The Lapeer District Library board and staff are pleased to announce that Lapeer District Library will no longer charge fines for overdue materials as of January 11. Your local library is going fine free!

The library board started discussing this issue a year or so ago, when a speaker at a trustees’ workshop presented the issue as one that library boards should discuss. The list of fine free libraries has been growing over the past few years, so the Lapeer District Library is not unique. Libraries in Baltimore, Salt Lake City, Nashville, Columbus (OH), Ipswich (MA), Milton (VT) and Floyd Memorial Library (NY) have eliminated fines and report that the waiting period for popular materials has not increased, indicating that materials are returned in no less a timely manner than with fines imposed for a late return. Salt Lake City reports a significant increase in the number of children’s library cards. Close by, Caro Area District Library went fine free within the past year or so. The policy is popular with staff and patrons.

The reasoning behind going fine free is simple: equity and access. One person’s five dollar fine may not be a big deal; for someone else, it could be what’s left for food or gas for the week. With current library policy, that five dollar fine limits people to online access only, or using materials within the library. No check outs are allowed, which means that the person’s access to library materials is limited. This new policy will eliminate this inequity.

The elimination of fines does not impact the library budget in any significant way. Currently, the amount of money collected from fines is equal to 0.3% of the annual library budget. Fines have never been considered as a source of revenue, and library staff are sincere when they say that they just want the materials returned. We anticipate that more materials will be shelved when the threat of financial penalty is removed.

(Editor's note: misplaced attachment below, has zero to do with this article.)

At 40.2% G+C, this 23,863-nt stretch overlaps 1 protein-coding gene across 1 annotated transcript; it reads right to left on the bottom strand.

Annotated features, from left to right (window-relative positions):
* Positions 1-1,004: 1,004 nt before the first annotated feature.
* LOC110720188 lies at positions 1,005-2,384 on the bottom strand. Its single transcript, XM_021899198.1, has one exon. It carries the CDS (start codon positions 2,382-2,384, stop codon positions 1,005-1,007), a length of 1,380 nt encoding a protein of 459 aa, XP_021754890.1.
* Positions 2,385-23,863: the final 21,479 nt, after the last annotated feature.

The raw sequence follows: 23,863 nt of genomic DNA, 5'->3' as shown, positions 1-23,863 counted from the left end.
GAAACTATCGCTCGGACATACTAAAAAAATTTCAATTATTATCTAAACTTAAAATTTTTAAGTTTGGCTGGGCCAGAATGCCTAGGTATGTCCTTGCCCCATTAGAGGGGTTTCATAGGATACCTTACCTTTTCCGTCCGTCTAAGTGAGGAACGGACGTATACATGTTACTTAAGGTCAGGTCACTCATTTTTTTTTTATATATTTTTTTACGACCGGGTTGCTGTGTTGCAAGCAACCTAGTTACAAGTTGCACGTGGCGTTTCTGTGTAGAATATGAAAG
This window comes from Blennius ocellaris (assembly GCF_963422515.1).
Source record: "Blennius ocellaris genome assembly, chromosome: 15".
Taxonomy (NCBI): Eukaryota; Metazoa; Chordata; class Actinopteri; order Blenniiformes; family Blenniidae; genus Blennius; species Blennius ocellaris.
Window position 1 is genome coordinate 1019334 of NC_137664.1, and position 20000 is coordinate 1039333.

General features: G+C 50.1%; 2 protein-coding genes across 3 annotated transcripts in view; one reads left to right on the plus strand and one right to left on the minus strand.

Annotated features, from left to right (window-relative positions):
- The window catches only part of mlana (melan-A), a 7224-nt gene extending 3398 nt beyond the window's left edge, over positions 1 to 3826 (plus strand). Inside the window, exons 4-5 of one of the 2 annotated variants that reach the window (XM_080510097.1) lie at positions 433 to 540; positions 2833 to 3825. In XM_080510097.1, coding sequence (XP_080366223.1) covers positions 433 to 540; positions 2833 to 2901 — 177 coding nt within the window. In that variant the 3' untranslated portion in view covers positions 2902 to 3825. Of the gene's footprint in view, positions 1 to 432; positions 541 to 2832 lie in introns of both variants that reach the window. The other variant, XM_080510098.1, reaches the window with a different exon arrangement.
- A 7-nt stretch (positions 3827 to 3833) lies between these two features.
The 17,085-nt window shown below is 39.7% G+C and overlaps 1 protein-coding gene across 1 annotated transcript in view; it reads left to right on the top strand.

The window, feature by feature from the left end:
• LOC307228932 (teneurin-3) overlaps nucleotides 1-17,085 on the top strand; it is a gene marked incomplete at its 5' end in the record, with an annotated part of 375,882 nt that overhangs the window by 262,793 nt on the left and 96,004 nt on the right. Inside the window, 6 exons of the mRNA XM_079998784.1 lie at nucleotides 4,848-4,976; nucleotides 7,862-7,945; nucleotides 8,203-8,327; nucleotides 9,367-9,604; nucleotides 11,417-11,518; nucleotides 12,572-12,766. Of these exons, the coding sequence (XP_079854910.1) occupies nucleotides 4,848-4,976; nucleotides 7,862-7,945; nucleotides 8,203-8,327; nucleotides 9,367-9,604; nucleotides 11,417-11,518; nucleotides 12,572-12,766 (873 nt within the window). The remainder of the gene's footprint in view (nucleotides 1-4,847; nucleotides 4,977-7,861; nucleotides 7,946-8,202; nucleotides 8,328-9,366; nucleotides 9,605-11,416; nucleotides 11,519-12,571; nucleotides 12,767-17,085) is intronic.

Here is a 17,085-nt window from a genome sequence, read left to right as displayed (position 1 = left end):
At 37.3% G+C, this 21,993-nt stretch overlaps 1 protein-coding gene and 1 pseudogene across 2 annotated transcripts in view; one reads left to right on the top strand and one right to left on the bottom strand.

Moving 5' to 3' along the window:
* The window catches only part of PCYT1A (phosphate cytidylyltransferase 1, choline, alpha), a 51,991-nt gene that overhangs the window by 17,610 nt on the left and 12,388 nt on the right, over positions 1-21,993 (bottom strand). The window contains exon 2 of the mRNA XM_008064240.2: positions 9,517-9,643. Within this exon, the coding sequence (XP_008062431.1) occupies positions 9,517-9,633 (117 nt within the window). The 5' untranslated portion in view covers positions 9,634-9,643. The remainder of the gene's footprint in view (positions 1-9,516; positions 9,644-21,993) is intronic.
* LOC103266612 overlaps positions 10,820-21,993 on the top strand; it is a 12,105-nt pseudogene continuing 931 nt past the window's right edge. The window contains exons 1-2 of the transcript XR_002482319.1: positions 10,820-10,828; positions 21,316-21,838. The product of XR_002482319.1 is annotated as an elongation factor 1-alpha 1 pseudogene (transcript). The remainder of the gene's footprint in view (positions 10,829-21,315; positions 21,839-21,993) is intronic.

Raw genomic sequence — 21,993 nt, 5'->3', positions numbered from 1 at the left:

Eliminating fines on LDL materials does not mean that responsibility for the library’s “stuff” has been eliminated as well. If a patron has overdue items, that person will not be allowed to check out more materials until the overdue items are returned or renewed. If materials are not returned within a certain time frame, or are returned in damaged condition, replacement costs will be assessed and the patron cannot check out materials until the bill is paid. 

LDL is also working to help those with outstanding fines return to the library to see everything that is now offered. Embarrassment at owing fines to the library has kept people away, so that they are unaware of what the library now offers: downloadable e-books, audiobooks, movies, music, and magazines; programs and classes for people of all ages; wireless printing; payments for copies, faxes and lost materials with debit or credit cards, from home as well; free notary services; free one-on-one computer instruction; book clubs and much much more. LDL staff will be waiving those old, unpaid fines for all patrons, beginning on January 11.

LDL’s goal is to make the library accessible to everyone, without economic barriers. Allowing people to use the library by taking away the past obligation -fines only- meets that goal.

Libraries are for everyone. All are welcome. 

—Melissa Malcolm